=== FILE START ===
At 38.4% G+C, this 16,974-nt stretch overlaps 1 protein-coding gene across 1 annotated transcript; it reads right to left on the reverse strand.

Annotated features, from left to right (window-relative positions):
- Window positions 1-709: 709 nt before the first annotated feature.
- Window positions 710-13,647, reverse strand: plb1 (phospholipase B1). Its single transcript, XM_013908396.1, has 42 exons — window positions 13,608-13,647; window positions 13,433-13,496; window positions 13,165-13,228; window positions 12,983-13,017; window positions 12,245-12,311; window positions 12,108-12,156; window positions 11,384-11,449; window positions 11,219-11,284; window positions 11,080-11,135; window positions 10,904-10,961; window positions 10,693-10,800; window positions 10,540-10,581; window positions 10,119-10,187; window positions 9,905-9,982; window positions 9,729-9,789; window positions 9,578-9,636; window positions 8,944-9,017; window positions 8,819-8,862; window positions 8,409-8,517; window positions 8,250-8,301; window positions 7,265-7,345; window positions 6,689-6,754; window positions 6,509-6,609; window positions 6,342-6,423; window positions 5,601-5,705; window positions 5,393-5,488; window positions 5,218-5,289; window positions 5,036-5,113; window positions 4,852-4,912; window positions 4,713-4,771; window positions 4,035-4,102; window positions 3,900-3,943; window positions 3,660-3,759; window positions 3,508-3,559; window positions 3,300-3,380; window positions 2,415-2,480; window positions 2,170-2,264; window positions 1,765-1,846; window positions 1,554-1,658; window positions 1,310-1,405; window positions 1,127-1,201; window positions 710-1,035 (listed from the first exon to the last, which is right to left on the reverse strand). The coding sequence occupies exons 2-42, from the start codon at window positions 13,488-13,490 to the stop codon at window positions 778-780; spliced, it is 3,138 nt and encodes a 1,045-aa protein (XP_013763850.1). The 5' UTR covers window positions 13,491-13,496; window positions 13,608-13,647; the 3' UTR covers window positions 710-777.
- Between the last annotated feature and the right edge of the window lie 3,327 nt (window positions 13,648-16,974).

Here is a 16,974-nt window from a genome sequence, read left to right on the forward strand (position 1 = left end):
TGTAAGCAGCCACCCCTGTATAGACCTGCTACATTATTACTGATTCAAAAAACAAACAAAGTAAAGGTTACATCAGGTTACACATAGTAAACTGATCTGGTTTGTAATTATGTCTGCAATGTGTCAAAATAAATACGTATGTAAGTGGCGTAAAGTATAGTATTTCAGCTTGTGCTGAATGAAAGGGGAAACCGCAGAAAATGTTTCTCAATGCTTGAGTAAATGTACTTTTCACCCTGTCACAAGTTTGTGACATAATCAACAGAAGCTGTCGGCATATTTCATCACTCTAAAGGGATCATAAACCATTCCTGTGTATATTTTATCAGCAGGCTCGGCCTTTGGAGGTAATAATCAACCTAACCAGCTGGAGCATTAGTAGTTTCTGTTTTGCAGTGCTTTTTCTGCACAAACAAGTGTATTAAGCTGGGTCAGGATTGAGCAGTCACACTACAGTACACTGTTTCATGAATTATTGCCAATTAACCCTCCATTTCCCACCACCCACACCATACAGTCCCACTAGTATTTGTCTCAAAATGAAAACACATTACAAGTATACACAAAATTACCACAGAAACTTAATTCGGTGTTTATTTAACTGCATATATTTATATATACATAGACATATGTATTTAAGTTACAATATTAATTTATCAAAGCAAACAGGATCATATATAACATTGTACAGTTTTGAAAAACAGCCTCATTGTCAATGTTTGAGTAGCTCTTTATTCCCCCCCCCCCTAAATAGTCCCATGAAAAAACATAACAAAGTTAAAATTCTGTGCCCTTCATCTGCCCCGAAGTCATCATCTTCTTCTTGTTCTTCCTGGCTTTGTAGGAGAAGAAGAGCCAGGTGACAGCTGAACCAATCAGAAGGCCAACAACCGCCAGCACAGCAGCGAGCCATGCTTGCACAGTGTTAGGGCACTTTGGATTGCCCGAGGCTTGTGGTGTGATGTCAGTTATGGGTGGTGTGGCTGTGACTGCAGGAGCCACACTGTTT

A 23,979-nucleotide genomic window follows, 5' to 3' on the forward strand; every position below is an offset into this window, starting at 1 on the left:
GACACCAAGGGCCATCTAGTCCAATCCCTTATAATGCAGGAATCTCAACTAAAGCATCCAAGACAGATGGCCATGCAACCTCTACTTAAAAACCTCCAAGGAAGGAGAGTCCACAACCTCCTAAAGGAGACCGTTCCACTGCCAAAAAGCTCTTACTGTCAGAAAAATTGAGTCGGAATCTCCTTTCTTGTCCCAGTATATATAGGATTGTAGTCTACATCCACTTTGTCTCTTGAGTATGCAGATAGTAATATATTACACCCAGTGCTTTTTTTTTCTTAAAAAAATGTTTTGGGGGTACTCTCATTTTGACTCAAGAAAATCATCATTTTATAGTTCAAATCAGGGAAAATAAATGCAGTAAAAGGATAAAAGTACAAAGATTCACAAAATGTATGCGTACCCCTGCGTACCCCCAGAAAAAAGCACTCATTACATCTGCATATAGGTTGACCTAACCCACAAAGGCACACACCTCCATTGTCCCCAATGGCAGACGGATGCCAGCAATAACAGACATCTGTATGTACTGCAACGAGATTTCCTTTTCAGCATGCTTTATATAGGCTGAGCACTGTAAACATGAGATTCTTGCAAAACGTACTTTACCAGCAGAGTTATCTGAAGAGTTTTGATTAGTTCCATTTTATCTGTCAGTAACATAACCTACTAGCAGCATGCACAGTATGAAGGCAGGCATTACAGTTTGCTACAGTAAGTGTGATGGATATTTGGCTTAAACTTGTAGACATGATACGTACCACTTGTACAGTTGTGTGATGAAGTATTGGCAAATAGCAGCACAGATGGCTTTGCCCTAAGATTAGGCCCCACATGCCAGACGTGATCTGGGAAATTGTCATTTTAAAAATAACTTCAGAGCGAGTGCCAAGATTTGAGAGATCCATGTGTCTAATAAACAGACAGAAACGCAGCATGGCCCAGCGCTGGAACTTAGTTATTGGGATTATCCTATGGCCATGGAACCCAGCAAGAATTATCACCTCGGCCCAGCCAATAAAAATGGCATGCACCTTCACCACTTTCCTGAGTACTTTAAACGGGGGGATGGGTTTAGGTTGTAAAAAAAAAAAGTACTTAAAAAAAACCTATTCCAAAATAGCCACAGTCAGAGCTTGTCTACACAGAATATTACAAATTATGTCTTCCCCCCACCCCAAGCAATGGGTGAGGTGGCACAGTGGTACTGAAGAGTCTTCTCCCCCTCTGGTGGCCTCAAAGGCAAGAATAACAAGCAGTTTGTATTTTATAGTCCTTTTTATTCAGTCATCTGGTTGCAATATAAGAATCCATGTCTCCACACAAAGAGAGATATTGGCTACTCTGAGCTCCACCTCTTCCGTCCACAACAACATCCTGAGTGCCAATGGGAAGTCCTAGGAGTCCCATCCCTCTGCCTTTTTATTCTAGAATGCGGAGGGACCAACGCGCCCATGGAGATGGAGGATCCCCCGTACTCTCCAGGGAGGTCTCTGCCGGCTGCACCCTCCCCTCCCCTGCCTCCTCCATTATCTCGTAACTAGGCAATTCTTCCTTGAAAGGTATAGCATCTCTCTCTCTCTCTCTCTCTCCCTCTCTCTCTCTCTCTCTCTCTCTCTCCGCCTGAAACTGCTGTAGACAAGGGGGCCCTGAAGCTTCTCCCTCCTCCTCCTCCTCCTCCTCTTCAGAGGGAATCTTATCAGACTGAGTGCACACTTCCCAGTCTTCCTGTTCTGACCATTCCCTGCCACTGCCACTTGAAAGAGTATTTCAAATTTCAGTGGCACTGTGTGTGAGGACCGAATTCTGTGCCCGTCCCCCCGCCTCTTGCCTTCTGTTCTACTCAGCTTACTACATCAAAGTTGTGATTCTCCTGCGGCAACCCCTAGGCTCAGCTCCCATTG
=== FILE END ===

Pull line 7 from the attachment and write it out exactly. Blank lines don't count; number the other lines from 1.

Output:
TGTAAGCAGCCACCCCTGTATAGACCTGCTACATTATTACTGATTCAAAAAACAAACAAAGTAAAGGTTACATCAGGTTACACATAGTAAACTGATCTGGTTTGTAATTATGTCTGCAATGTGTCAAAATAAATACGTATGTAAGTGGCGTAAAGTATAGTATTTCAGCTTGTGCTGAATGAAAGGGGAAACCGCAGAAAATGTTTCTCAATGCTTGAGTAAATGTACTTTTCACCCTGTCACAAGTTTGTGACATAATCAACAGAAGCTGTCGGCATATTTCATCACTCTAAAGGGATCATAAACCATTCCTGTGTATATTTTATCAGCAGGCTCGGCCTTTGGAGGTAATAATCAACCTAACCAGCTGGAGCATTAGTAGTTTCTGTTTTGCAGTGCTTTTTCTGCACAAACAAGTGTATTAAGCTGGGTCAGGATTGAGCAGTCACACTACAGTACACTGTTTCATGAATTATTGCCAATTAACCCTCCATTTCCCACCACCCACACCATACAGTCCCACTAGTATTTGTCTCAAAATGAAAACACATTACAAGTATACACAAAATTACCACAGAAACTTAATTCGGTGTTTATTTAACTGCATATATTTATATATACATAGACATATGTATTTAAGTTACAATATTAATTTATCAAAGCAAACAGGATCATATATAACATTGTACAGTTTTGAAAAACAGCCTCATTGTCAATGTTTGAGTAGCTCTTTATTCCCCCCCCCCCTAAATAGTCCCATGAAAAAACATAACAAAGTTAAAATTCTGTGCCCTTCATCTGCCCCGAAGTCATCATCTTCTTCTTGTTCTTCCTGGCTTTGTAGGAGAAGAAGAGCCAGGTGACAGCTGAACCAATCAGAAGGCCAACAACCGCCAGCACAGCAGCGAGCCATGCTTGCACAGTGTTAGGGCACTTTGGATTGCCCGAGGCTTGTGGTGTGATGTCAGTTATGGGTGGTGTGGCTGTGACTGCAGGAGCCACACTGTTT